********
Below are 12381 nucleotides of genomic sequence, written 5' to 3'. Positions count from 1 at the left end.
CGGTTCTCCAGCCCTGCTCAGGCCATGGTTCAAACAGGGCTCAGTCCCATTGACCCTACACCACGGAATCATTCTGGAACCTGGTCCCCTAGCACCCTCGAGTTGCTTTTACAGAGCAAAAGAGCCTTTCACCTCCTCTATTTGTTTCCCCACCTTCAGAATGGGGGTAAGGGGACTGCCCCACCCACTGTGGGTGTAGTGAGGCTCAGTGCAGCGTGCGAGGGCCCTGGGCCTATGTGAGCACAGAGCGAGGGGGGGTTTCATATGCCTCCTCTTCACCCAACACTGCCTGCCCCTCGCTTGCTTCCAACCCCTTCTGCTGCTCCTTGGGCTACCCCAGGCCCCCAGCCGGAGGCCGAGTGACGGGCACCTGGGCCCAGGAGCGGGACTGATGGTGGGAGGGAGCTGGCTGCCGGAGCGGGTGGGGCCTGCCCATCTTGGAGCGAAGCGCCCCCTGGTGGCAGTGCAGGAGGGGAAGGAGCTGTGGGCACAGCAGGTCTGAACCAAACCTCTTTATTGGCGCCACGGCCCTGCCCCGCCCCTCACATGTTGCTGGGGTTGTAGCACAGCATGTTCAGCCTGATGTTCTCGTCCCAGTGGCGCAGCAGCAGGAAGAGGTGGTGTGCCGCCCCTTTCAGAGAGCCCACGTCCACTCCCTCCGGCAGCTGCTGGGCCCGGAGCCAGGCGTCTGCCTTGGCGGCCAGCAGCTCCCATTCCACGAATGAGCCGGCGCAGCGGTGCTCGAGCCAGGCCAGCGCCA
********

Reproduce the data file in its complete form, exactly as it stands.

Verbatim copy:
Below are 12381 nucleotides of genomic sequence, written 5' to 3'. Positions count from 1 at the left end.
CGGTTCTCCAGCCCTGCTCAGGCCATGGTTCAAACAGGGCTCAGTCCCATTGACCCTACACCACGGAATCATTCTGGAACCTGGTCCCCTAGCACCCTCGAGTTGCTTTTACAGAGCAAAAGAGCCTTTCACCTCCTCTATTTGTTTCCCCACCTTCAGAATGGGGGTAAGGGGACTGCCCCACCCACTGTGGGTGTAGTGAGGCTCAGTGCAGCGTGCGAGGGCCCTGGGCCTATGTGAGCACAGAGCGAGGGGGGGTTTCATATGCCTCCTCTTCACCCAACACTGCCTGCCCCTCGCTTGCTTCCAACCCCTTCTGCTGCTCCTTGGGCTACCCCAGGCCCCCAGCCGGAGGCCGAGTGACGGGCACCTGGGCCCAGGAGCGGGACTGATGGTGGGAGGGAGCTGGCTGCCGGAGCGGGTGGGGCCTGCCCATCTTGGAGCGAAGCGCCCCCTGGTGGCAGTGCAGGAGGGGAAGGAGCTGTGGGCACAGCAGGTCTGAACCAAACCTCTTTATTGGCGCCACGGCCCTGCCCCGCCCCTCACATGTTGCTGGGGTTGTAGCACAGCATGTTCAGCCTGATGTTCTCGTCCCAGTGGCGCAGCAGCAGGAAGAGGTGGTGTGCCGCCCCTTTCAGAGAGCCCACGTCCACTCCCTCCGGCAGCTGCTGGGCCCGGAGCCAGGCGTCTGCCTTGGCGGCCAGCAGCTCCCATTCCACGAATGAGCCGGCGCAGCGGTGCTCGAGCCAGGCCAGCGCCA